Brooke Eby: The first thing I tell people always is to find a support group because that saved me at the beginning. You don’t know where to start. I mean, whether it’s an ALS diagnosis or maybe an anxiety diagnosis, it could be anything. I think finding a community of people going through the same thing is such a moment to exhale because you’re like, “I finally can ask the questions that I didn’t know who to ask to, and I can look around and see people who might look like me going through this,” so you don’t feel like such an outsider living [inaudible 00:45:08] world. So, find support and find a support group is number one. And I think two is that there’s a role for everyone. Let yourself grieve for as long as you need. Mine was three months, but I’m a freak, and I think it probably should be like a year if we’re looking on averages. But take the time you need to grieve and then use it as a purpose.

Again, not just ALS related. It could be for anything like SMA or whatever you’re diagnosed with. I think if you’re interested in social media like I am, there’s a role for you there. If you’re interested in legislation and going to the hill and advocating there, there’s people to help you do that. There is a role for everyone. Or maybe you don’t want to leave the house because you’re uncomfortable. There’s things you can do there too. I have friends who write blogs about ALS because they’re like, “We’re not comfortable talking in front of people, so we prefer writing.” I also have people who sit around and call their congress people every day, depending on what your strengths are, use them to your advantage and turn it into a purpose, because otherwise it’s really easy to slide into why me? But I think it should be more like it’s me for a reason.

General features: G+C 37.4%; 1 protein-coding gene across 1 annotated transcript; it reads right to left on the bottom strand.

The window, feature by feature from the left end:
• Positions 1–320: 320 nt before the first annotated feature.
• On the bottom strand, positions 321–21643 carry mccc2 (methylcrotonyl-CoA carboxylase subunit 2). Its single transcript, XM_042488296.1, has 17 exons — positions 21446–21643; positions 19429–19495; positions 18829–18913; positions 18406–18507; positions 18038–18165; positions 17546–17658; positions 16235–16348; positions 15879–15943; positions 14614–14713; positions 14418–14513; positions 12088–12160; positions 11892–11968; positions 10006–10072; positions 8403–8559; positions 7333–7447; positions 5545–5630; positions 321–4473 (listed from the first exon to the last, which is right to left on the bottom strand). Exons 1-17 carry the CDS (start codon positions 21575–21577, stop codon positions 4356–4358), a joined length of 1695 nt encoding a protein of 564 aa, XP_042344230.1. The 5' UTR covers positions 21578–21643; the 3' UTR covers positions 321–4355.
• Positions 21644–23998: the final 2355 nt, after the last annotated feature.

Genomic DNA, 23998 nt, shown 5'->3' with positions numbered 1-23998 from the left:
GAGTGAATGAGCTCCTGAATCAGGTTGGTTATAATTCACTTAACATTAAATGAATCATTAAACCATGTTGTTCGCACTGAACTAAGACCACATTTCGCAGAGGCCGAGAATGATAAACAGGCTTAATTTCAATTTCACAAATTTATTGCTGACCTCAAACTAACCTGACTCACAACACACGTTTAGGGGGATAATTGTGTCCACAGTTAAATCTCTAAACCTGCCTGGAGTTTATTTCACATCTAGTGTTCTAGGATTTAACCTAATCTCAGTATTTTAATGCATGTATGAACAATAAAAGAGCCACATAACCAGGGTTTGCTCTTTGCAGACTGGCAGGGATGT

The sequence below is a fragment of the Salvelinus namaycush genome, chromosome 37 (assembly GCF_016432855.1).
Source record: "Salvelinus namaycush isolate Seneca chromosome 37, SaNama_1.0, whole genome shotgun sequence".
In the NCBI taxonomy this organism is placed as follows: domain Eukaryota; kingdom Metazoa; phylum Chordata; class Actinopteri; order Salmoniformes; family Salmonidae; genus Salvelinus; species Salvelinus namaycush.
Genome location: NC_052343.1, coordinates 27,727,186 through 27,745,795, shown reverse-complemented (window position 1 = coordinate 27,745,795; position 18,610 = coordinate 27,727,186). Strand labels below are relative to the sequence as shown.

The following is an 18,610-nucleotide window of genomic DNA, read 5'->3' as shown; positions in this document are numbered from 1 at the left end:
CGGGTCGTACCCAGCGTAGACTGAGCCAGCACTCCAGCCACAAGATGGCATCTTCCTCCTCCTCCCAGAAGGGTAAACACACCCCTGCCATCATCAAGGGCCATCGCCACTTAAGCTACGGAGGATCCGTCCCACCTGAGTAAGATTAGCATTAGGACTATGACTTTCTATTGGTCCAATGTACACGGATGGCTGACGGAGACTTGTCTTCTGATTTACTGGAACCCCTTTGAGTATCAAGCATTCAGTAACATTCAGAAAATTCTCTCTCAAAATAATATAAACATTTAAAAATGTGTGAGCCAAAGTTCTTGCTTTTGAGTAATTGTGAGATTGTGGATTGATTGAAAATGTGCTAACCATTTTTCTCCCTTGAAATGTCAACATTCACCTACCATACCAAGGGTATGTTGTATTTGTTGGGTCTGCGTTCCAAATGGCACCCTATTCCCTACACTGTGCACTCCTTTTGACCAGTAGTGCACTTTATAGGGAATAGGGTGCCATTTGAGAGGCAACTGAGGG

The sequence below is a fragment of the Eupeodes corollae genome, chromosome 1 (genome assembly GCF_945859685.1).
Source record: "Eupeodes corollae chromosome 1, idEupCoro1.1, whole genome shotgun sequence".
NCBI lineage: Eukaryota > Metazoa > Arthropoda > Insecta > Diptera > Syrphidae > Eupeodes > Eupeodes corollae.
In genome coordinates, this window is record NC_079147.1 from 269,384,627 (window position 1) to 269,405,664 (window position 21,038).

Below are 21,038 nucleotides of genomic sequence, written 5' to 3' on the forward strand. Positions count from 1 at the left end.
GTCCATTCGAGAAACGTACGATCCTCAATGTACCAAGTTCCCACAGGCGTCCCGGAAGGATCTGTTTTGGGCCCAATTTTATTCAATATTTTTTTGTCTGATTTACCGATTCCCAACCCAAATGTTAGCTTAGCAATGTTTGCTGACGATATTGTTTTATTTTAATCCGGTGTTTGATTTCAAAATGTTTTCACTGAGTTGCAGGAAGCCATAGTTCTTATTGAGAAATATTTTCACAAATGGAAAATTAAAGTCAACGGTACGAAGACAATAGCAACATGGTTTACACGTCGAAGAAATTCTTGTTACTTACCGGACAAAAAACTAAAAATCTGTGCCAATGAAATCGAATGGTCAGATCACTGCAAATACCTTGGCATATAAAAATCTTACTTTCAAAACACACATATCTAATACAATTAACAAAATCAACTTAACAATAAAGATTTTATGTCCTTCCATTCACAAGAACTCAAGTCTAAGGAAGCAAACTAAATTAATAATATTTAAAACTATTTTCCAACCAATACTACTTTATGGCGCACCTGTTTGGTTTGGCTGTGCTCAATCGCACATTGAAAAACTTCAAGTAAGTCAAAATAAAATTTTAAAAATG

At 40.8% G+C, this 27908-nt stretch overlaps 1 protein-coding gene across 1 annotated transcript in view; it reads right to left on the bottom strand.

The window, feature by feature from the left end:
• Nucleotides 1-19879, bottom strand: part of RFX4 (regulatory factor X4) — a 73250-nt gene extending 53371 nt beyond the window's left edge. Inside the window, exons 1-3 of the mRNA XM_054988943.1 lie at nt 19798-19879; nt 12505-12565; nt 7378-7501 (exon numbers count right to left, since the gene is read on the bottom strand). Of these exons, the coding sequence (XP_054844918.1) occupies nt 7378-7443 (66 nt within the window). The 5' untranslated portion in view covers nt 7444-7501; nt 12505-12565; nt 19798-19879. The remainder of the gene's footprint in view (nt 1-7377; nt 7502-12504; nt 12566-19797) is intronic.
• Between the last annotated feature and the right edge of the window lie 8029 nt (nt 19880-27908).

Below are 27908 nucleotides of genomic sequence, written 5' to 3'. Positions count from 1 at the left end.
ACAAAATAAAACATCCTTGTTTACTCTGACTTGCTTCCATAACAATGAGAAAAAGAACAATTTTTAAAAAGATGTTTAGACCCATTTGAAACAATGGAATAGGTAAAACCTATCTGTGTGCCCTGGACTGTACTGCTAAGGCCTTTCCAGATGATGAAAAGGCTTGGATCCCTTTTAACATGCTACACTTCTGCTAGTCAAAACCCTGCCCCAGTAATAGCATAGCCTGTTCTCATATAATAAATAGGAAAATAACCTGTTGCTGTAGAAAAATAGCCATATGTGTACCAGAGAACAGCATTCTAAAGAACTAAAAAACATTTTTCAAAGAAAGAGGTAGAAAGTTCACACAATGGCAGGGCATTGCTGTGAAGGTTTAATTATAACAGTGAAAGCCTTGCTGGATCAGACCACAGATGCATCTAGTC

Mindy Henderson:  Yeah. Oh my goodness. I can’t think of a better note to end on. That was so well said, and I just can’t thank you enough for sharing your time and your story and for being vulnerable and showing us all how to laugh. And again, just thank you for your time.

Brooke Eby:  Thank you so much. It did kind of feel like therapy. I got to say. You are good at armchair psychology.

Mindy Henderson: Well, maybe I will make my title official then.

Brooke Eby:  Yeah. Yeah, you should.

Mindy Henderson: Thanks, Brooke.

Brooke Eby: Thank you so much. This was fun.

Mindy Henderson: Thank you for listening. For more information about the guests you heard from today, go check them out at mda.org/podcast. And to learn more about the Muscular Dystrophy Association, the services we provide, how you can get involved, and to subscribe to Quest Magazine or to Quest Newsletter, please go to mda.org/quest. If you enjoyed this episode, we’d be grateful if you’d leave a review, go ahead and hit that subscribe button so we can keep bringing you great content and maybe share it with a friend or two. Thanks everyone. Until next time, go be the light we all need in this world.